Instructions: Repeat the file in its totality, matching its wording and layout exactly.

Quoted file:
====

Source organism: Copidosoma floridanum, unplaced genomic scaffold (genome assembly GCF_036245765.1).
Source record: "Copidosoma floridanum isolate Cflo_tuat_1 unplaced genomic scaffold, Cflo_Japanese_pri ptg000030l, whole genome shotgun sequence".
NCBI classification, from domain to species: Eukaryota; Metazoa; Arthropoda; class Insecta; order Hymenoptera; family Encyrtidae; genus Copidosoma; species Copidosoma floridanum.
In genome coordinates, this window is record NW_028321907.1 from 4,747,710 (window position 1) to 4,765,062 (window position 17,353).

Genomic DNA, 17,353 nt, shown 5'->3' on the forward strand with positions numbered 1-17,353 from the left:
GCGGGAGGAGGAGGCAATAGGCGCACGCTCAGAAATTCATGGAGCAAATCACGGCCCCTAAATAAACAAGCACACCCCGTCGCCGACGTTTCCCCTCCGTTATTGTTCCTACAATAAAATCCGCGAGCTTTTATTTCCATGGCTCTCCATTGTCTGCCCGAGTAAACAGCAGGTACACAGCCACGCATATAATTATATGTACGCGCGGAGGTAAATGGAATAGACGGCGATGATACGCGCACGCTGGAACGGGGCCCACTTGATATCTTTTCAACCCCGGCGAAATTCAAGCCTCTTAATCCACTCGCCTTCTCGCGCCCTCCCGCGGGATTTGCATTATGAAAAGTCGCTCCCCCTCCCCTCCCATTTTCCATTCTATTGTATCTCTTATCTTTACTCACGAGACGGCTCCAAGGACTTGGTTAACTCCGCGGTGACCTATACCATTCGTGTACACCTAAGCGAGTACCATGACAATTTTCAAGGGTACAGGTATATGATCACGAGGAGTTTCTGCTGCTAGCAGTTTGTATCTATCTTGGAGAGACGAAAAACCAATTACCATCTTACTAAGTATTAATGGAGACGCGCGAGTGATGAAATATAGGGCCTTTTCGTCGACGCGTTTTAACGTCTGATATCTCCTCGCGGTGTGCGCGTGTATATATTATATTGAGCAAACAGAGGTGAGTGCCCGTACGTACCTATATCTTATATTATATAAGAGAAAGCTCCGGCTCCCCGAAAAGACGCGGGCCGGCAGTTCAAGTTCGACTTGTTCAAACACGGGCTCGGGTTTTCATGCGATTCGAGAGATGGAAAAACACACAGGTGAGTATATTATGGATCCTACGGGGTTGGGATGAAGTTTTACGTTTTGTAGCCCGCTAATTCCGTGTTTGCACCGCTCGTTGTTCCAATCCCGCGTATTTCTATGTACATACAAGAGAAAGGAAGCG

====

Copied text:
Source organism: Copidosoma floridanum, unplaced genomic scaffold (genome assembly GCF_036245765.1).
Source record: "Copidosoma floridanum isolate Cflo_tuat_1 unplaced genomic scaffold, Cflo_Japanese_pri ptg000030l, whole genome shotgun sequence".
NCBI classification, from domain to species: Eukaryota; Metazoa; Arthropoda; class Insecta; order Hymenoptera; family Encyrtidae; genus Copidosoma; species Copidosoma floridanum.
In genome coordinates, this window is record NW_028321907.1 from 4,747,710 (window position 1) to 4,765,062 (window position 17,353).

Genomic DNA, 17,353 nt, shown 5'->3' on the forward strand with positions numbered 1-17,353 from the left:
GCGGGAGGAGGAGGCAATAGGCGCACGCTCAGAAATTCATGGAGCAAATCACGGCCCCTAAATAAACAAGCACACCCCGTCGCCGACGTTTCCCCTCCGTTATTGTTCCTACAATAAAATCCGCGAGCTTTTATTTCCATGGCTCTCCATTGTCTGCCCGAGTAAACAGCAGGTACACAGCCACGCATATAATTATATGTACGCGCGGAGGTAAATGGAATAGACGGCGATGATACGCGCACGCTGGAACGGGGCCCACTTGATATCTTTTCAACCCCGGCGAAATTCAAGCCTCTTAATCCACTCGCCTTCTCGCGCCCTCCCGCGGGATTTGCATTATGAAAAGTCGCTCCCCCTCCCCTCCCATTTTCCATTCTATTGTATCTCTTATCTTTACTCACGAGACGGCTCCAAGGACTTGGTTAACTCCGCGGTGACCTATACCATTCGTGTACACCTAAGCGAGTACCATGACAATTTTCAAGGGTACAGGTATATGATCACGAGGAGTTTCTGCTGCTAGCAGTTTGTATCTATCTTGGAGAGACGAAAAACCAATTACCATCTTACTAAGTATTAATGGAGACGCGCGAGTGATGAAATATAGGGCCTTTTCGTCGACGCGTTTTAACGTCTGATATCTCCTCGCGGTGTGCGCGTGTATATATTATATTGAGCAAACAGAGGTGAGTGCCCGTACGTACCTATATCTTATATTATATAAGAGAAAGCTCCGGCTCCCCGAAAAGACGCGGGCCGGCAGTTCAAGTTCGACTTGTTCAAACACGGGCTCGGGTTTTCATGCGATTCGAGAGATGGAAAAACACACAGGTGAGTATATTATGGATCCTACGGGGTTGGGATGAAGTTTTACGTTTTGTAGCCCGCTAATTCCGTGTTTGCACCGCTCGTTGTTCCAATCCCGCGTATTTCTATGTACATACAAGAGAAAGGAAGCG